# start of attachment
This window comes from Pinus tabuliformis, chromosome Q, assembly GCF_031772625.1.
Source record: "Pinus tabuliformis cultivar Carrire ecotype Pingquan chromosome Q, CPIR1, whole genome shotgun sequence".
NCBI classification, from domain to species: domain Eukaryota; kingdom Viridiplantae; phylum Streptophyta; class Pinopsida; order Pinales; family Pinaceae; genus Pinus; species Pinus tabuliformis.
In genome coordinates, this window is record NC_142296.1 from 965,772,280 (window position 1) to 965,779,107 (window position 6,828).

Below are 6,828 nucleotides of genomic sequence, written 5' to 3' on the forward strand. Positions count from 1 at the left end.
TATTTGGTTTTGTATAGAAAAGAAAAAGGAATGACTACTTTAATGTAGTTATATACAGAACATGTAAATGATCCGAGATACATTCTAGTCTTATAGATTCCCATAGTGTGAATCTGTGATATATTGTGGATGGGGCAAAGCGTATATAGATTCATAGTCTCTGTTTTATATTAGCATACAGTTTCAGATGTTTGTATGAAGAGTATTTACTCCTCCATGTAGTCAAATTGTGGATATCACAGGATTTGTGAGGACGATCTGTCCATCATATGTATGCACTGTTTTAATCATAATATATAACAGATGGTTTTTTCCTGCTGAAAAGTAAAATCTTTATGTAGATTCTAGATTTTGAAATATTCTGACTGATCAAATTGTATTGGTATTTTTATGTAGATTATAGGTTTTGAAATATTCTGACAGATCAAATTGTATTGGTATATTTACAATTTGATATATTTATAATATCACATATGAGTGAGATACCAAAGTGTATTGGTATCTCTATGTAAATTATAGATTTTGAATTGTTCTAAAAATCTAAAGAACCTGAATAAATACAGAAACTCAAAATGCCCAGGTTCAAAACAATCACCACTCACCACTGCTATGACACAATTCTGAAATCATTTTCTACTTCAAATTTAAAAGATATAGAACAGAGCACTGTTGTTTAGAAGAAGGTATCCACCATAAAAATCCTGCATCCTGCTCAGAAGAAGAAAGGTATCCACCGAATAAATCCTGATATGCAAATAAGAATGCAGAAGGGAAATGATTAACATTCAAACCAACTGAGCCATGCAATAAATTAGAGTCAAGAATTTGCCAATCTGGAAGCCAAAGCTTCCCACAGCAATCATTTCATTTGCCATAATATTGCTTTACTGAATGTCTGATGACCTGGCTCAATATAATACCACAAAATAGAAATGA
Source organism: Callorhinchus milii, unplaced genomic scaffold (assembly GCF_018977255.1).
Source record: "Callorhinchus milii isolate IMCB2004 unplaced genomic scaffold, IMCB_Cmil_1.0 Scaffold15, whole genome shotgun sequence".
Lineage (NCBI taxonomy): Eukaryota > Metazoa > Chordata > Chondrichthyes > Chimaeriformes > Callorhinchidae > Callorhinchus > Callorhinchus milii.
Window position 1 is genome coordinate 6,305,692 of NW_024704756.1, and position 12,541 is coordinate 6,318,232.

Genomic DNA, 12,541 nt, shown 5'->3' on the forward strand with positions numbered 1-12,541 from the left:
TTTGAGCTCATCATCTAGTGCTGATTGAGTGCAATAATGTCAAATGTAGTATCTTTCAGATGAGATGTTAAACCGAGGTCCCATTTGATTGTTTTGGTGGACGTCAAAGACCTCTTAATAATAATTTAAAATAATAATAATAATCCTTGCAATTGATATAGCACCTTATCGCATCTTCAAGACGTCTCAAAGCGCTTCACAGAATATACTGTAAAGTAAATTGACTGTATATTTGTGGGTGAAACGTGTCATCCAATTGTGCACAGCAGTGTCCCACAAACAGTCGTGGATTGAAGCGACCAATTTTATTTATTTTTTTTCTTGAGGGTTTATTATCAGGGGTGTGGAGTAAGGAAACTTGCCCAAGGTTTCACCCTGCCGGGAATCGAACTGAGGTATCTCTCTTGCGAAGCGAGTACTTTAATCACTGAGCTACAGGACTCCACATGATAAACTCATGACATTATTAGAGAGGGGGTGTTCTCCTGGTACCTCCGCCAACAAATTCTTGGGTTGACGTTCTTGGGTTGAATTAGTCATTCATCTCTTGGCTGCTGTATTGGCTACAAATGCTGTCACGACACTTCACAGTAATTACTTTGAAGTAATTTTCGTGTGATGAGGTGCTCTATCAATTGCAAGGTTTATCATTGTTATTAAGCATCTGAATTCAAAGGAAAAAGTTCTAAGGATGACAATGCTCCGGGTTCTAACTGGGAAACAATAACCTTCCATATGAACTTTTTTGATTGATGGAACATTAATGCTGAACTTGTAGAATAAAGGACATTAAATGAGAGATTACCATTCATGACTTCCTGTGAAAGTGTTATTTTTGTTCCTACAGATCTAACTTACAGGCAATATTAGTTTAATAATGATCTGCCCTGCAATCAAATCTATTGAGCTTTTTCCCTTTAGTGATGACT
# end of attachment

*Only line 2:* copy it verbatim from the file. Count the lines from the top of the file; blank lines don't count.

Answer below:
Source record: "Pinus tabuliformis cultivar Carrire ecotype Pingquan chromosome Q, CPIR1, whole genome shotgun sequence".